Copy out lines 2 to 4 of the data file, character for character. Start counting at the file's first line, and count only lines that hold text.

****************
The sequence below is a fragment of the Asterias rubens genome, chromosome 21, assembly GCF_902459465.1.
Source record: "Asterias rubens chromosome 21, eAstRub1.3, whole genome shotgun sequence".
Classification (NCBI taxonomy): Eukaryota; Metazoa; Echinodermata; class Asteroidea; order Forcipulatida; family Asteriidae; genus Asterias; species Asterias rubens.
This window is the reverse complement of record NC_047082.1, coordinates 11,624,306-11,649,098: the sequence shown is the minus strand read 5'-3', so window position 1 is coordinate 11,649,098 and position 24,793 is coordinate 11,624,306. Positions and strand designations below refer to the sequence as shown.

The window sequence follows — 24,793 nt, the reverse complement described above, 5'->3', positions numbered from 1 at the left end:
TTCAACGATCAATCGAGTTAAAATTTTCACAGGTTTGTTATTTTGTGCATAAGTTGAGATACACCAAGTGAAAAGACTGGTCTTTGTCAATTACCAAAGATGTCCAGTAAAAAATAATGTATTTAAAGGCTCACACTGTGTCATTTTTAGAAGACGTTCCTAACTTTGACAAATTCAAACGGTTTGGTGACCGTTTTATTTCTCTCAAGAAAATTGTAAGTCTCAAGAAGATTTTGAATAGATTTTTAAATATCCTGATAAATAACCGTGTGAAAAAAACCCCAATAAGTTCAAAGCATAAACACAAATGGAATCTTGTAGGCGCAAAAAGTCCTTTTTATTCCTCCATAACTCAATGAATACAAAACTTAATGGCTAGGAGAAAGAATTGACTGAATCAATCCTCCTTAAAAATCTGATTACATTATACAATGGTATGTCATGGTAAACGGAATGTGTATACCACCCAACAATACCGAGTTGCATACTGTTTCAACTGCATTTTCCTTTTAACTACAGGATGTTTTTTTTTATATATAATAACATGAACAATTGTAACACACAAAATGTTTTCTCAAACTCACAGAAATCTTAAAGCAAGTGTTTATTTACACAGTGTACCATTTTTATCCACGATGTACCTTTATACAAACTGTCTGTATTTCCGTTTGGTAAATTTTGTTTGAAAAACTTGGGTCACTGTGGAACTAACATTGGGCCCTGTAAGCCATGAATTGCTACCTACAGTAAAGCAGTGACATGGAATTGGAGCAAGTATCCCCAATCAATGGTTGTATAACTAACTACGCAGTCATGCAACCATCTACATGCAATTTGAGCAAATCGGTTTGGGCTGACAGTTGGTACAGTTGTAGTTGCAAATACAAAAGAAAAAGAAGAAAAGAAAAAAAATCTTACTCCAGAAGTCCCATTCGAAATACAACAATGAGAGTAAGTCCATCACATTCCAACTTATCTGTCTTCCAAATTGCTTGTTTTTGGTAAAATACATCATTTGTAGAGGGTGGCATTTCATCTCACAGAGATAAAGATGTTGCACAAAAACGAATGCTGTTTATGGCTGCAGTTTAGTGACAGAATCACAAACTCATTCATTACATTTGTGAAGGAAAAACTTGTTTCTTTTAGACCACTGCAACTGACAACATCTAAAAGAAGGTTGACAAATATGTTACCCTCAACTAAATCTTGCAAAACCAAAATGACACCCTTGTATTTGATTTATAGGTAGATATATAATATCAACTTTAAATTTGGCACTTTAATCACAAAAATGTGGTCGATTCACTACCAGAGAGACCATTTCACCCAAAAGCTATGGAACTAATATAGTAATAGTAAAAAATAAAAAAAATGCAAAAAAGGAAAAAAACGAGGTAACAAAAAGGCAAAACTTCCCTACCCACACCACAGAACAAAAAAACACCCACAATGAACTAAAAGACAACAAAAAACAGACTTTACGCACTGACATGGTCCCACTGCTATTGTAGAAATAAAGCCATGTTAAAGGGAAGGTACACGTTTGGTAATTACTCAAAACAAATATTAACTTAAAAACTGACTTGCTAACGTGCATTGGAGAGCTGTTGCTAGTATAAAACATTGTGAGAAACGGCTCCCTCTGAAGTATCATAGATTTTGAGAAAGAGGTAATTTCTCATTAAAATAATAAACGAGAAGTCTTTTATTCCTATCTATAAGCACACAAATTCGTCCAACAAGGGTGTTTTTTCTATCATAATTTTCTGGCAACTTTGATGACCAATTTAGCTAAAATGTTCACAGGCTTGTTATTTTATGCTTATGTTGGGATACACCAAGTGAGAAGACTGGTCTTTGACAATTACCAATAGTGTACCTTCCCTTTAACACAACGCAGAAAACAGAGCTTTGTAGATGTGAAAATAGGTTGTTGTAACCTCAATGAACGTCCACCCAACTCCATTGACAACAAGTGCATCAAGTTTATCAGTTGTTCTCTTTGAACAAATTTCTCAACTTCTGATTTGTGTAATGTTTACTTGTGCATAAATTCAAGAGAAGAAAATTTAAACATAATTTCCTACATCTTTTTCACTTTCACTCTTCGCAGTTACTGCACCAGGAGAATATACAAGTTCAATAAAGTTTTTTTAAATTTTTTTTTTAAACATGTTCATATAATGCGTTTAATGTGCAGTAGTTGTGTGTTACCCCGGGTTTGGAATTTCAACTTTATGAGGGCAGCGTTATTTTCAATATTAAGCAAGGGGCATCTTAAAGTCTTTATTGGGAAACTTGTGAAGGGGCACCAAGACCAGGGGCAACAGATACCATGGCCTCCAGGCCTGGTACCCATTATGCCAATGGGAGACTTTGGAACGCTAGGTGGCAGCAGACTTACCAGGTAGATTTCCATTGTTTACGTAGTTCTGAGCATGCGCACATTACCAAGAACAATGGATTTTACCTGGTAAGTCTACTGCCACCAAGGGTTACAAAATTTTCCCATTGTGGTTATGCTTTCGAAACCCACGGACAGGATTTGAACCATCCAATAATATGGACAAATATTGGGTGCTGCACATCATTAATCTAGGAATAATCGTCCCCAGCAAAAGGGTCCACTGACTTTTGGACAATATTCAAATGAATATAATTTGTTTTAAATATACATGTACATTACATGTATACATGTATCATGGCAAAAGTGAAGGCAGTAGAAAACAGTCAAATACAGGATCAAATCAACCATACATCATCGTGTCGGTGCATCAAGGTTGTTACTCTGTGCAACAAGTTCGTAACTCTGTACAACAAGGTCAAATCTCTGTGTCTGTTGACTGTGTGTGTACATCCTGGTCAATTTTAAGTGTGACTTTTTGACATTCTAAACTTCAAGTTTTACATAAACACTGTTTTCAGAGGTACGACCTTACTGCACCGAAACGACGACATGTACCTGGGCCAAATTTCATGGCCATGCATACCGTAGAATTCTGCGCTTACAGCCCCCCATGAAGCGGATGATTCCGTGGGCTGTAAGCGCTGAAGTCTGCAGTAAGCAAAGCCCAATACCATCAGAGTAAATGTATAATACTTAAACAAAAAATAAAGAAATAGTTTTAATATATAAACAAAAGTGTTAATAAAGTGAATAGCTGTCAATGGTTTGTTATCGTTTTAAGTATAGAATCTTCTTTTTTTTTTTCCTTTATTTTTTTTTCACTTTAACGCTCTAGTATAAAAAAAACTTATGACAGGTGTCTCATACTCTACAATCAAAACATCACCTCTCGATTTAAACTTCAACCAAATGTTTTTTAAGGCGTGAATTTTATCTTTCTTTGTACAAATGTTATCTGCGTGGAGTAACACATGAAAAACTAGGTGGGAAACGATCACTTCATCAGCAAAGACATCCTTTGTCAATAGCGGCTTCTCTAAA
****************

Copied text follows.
Source record: "Asterias rubens chromosome 21, eAstRub1.3, whole genome shotgun sequence".
Classification (NCBI taxonomy): Eukaryota; Metazoa; Echinodermata; class Asteroidea; order Forcipulatida; family Asteriidae; genus Asterias; species Asterias rubens.
This window is the reverse complement of record NC_047082.1, coordinates 11,624,306-11,649,098: the sequence shown is the minus strand read 5'-3', so window position 1 is coordinate 11,649,098 and position 24,793 is coordinate 11,624,306. Positions and strand designations below refer to the sequence as shown.